6. Aren’t we all grateful for start overs?! Your post, to me, was a great analogy to life in general. Sometimes, we are just off of our game, and we may even give up. The good news, though, is that it’s not the end of the world, and we can always wake up to a new day!

  7. I love this. This says it all: This is youth soccer, after all. Not life or death. It’s not going to change their lives. I’d be willing to bet those kids won’t even be thinking about it next week. But knowing you, you’ll adjust. And the best thing is, the kids have a coach like you who won’t make a big deal out of it, which is the best possible situation for them.

    1. Thanks Michelle. We definitely have to keep it in perspective. I know the kids will forget, but I always keep in mind there are lessons, even when things don’t go well – *especially* when things don’t go well.

    1. Quite a weekend, mate. I needed a cold one after that day. Tonight, it’ll be 20 degrees cooler for our game, so that hot drink’ll be perfect.

      Tachycardic doesn’t sound good at all.

  8. My husband and I are both competitive, and I constantly wonder what it is going to be like when our kids start sports…of course you want the team and your child to do well…and of course everyone likes winning but that doesn’t always happen. Hoping to get some good tips from you!

    1. I think there’s a difference between winning for the sake of winning (doing all you can to win, as a coach in youth sports), and winning because you’ve brought the entire team along on a journey to improvement and fostering a love for the game.

      You’re going to love this life when your kids get bigger! Are you going to coach them, too? It changed my life. This blog wouldn’t be here without it.

      p.s. We won tonight, 2-0!

  9. My kids have been in some pretty gut wrenching games ; some horrific losses (14-1). But you know, they don’t seem to be as phased by it as I think the adults are! As a coach, the best thing you can do is to set the example how to win and lose gracefully and let them know, no matter what, you believe in them.

    1. We played tonight, using a new formation, and a roving midfielder I called the X. The kids thought they were super heroes when they played it! We won 2-0, but even better than that – we had fun, smiled a lot, and encouraged each other.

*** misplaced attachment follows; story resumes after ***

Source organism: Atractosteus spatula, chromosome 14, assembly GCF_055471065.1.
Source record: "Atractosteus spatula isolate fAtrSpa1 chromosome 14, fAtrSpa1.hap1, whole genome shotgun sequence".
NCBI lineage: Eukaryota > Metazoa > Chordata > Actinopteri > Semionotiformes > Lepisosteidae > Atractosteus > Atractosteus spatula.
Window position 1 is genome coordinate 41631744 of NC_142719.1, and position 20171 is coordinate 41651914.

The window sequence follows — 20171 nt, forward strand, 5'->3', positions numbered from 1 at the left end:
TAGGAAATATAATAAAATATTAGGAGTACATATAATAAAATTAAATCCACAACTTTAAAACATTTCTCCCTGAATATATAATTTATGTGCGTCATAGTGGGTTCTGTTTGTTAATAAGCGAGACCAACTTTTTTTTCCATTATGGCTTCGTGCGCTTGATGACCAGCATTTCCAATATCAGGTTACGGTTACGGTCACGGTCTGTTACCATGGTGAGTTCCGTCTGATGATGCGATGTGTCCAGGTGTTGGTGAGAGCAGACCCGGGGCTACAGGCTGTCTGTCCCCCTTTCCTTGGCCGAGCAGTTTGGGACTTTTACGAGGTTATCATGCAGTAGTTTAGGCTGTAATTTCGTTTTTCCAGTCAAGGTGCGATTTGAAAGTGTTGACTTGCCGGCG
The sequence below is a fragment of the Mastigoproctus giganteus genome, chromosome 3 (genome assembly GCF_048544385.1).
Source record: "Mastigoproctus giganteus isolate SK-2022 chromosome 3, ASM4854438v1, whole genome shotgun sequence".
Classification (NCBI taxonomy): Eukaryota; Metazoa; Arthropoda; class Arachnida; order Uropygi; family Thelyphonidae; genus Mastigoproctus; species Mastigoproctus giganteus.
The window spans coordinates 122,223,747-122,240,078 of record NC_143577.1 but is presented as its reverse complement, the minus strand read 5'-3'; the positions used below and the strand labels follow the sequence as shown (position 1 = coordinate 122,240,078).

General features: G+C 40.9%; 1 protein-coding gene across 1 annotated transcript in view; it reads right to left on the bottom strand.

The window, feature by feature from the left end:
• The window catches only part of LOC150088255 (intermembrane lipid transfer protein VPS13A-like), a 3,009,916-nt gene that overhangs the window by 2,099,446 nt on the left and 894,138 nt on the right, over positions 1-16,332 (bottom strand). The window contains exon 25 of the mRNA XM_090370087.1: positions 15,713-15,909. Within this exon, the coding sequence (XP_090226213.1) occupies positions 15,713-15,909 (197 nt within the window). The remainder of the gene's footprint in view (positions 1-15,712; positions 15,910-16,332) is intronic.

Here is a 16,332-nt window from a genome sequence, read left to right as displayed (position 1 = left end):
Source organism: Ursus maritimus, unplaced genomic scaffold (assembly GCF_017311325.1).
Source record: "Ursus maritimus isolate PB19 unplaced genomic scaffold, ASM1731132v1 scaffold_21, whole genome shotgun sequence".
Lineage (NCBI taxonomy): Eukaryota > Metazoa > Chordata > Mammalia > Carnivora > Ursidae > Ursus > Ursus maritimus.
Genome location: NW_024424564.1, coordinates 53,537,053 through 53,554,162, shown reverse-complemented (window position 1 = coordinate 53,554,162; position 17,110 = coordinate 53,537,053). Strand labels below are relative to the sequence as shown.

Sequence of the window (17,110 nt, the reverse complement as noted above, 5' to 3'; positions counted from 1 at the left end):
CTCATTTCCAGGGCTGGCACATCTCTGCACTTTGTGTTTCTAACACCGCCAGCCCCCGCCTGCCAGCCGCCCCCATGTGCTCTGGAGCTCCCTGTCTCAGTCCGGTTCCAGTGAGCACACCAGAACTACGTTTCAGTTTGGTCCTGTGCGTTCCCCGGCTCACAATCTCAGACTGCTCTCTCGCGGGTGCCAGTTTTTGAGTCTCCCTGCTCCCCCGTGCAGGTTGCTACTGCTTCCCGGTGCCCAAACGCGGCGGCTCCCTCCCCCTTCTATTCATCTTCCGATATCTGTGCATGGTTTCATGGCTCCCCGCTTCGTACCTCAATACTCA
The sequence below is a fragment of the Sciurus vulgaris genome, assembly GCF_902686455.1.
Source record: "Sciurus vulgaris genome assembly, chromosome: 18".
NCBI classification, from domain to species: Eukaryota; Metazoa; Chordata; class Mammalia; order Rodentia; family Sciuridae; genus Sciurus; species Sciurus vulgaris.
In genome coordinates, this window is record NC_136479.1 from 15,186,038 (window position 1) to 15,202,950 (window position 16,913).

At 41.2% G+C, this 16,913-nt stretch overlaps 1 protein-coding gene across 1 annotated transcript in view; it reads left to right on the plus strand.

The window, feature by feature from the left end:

I needed that!

      You’re right, so right Leah. The scores on Saturdays (or Tuesdays) don’t matter as much as what the kids learn and how they take care of each other.

      Setting examples is paramount! I just coached against a man who told his players to push mine. My kids know better. These kids will remember that before they remember a score.

  10. Just cuz you’re the coach doesn’t mean you have a wellspring of words bubbling out of you at any and every given moment. Sometimes you need to reflect. To process. Just like the rest of us. And it’s better to not say anything at the moment than to say negative things that you don’t mean but can’t help feeling right then. I’m sure you more than made up for your quietness with lots of words of wisdom on Tuesday!

    1. You’re right, Kristi – but I usually do! I’m happy to report I brought a fresh demeanor to the field Tuesday. I couldn’t wait to get back to it! We played a spirited match and shocked our opponents for a 2-0 win. One girl, late in the match, yelled “we’re going to win!” and I told her we might, but the big thing was how we played.

  11. Oh, that’s such an awful feeling when the kids need you to bring something to the table and you just feel empty. I’ve been there. I know you like to have lessons but perhaps it was good they saw you tired and frustrated. It’s good to see adults are fallible, occasionally.

    1. I’m glad it doesn’t happen often – and i’d rather have no answer than the wrong one! How did you handle it? Sometimes, maybe the answer is that there isn’t an answer.

      And they rebounded in a big way, winning their next game 2-0 and more importantly, playing with that love and zeal I love to see in them!